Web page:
What a difference three years make. In April 2010 I asked "Will iPad cannibalize Mac sales?" and a month later PC sales. Fast-forward 12 months, NPD answered a definitive "No". I disagreed: "Call me cynical and skeptical, but I'm convinced that changing behavior will cause many smartphone buyers, and many more tablet adopters, to delay PC upgrades".
Today, NPD sees things a little differently, based on fresh survey data that puts context behind two years of declining PC sales -- that despite Windows 8's release little more than three months ago. The firm finds that 37 percent of US consumers now access content on smartphones or tablets they used to on PCs. Changing behavior like this affects computer sales, as consumers shift behavior and delay PC upgrades or don't buy ever.
Apple executives like to talk about the post-PC era as an opportunity. But they have a post-Steve Jobs crisis that needs resolution first -- and fast. This week's calendar fourth quarter earnings report is time to assess where the company is and where it might be a year from now, and whether investors should lift falling shares from the nosedive.
Post-Steve Jobs -- and I'm talking as much about the time before his death -- Apple has lost the quality that made great products. The company’s approach to computer/device design is consistent and pervasive: Humanization. Apple design seeks to humanize complex technological products. There has been much written about Apple design in context of products that look good. But there is something more fundamental: Designing tech that is easy to use by making it more an extension of the human being -- more part of you. It's this quality missing from recent new product iterations, which aren't any more human-like than their predecessors. Meanwhile, competitors like Samsung do better.
Later this month, I plan to jump cold feet into the next computing era by making a tablet my primary PC. I was all primed to start last year, but improved Google Chromebooks derailed the experiment. New year is here and good time for a computing resolution. Already, I made major computing platform shift in 2012 -- ARM, Android and Chrome OS. I'll write about the journey, which surely will tumultuous, at least to start.
I won't go alone. Yesterday morning, my wife asked about trading up to a larger tablet (she used the Nexus 7 I bought her in July). The request was totally unexpected. I added her as another user to my Nexus 10 and let her play around. She likes! She likes! So I ordered her the larger tablet, planning to sell the older one (and some other gear, to cover cost). The idea: We would together go tablet as main devices, with Chromebook as backup (hey, sometimes you need Flash, for example). We will share my Nexus 7, which has HSPA+ radio, to carry around when out and about (me sitting in the man chair while the women shop; she while, say, waiting for her dad at the doctor's office). But both of us will primarily use our own Nexus 10s.
Tomorrow, the Consumer Electronics Show officially kicks off, not that many vendors are waiting. There already are plenty of Day 0 and -1 announcements, which make me wonder if this -- the first of two posts -- isn't already late: What I would like and not want to see during this year's big event. If early press galas are any indication, many CES participants won't hit the jackpot in Las Vegas this year. Sadly that's a trend.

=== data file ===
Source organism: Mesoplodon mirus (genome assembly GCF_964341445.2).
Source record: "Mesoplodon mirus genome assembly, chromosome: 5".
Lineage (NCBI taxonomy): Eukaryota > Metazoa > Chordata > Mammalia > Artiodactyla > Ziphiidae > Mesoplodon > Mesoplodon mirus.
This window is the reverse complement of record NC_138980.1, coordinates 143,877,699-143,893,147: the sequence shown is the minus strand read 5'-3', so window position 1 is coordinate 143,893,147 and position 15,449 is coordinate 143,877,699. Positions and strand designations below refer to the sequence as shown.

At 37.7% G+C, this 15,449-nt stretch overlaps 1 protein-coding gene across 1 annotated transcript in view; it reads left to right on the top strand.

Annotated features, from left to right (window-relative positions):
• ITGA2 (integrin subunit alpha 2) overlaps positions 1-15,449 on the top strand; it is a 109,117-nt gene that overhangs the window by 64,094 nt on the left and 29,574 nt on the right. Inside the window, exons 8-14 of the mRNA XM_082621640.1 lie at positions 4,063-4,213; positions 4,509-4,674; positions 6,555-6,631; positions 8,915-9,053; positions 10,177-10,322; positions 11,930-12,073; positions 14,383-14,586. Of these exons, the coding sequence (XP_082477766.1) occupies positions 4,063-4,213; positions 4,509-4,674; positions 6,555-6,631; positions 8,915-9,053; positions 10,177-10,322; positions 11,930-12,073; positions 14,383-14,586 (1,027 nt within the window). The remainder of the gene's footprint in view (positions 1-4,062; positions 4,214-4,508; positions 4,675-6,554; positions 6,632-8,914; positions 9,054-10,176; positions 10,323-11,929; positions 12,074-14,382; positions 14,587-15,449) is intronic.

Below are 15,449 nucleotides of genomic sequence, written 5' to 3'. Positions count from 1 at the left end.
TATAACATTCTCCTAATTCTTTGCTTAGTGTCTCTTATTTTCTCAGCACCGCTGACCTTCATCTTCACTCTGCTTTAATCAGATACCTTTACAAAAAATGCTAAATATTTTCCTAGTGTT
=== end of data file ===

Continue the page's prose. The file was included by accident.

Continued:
Like 2012, I'm sitting out the tradeshow. The real benefit is mingling, and that's for everyone -- from journalists to manufacturers to distributors. CES really isn't about gadget geeks but everyday consumers and CE manufacturers getting goods to them. Why else would LG's press gala feature 39 new driers and 72 refrigerators coming this year? But the big noise is all about the toys today, as it will be all week.
I join colleagues Mihaita Bamburic, Alan Buckingham and Wayne Williams recounting what tech I used in 2012. But unlike them, I made dramatic platform changes, more significant than first using Windows over New Years holiday 1994, buying a reburbished PowerBook in February 1999, adopting Facebook and Twitter in 2006 or purchasing Nexus One in January 2010. Each of these marked major platform changes -- and some not always lasting. Consider this: in early 2012, I owned a 1.8GHz Intel Core i7 MacBook Air, iPhone 4S and iPad 3. I end the year using Chromebook and Android smartphone and tablets.
During the year I moved from OS X and Windows running on Intel to an ARM-and-Chrome OS laptop, and after several failed attempts at adopting tablets (three generations of iPads, really), I embraced not one but two Android slates. I store all my data in the cloud -- local storage is now merely a way station between destinations rather than personal repository. This old dog is learning new tricks, and if I make such dramatic platform changes what does that mean for younger users who are more flexible and not as financially or habitually Apple/Microsoft/Intel committed? Look around, the PC era rapidly evaporates around you and its disappearance will be difficult to ignore in 2013.
Nexus devices are largely sold out this holiday season. Supply can't meet demand, particularly the new smartphone. But one Google gadget is missing altogether, pulled before official sales started. I've got Nexus Q, and you should be able to have one, too. The entertainment device is quirky, but I like it. Surely there is stock sitting around in some warehouse somewhere. Sell it out, Google. Give geeks something else to clamor for and recover some of the development and manufacturing costs.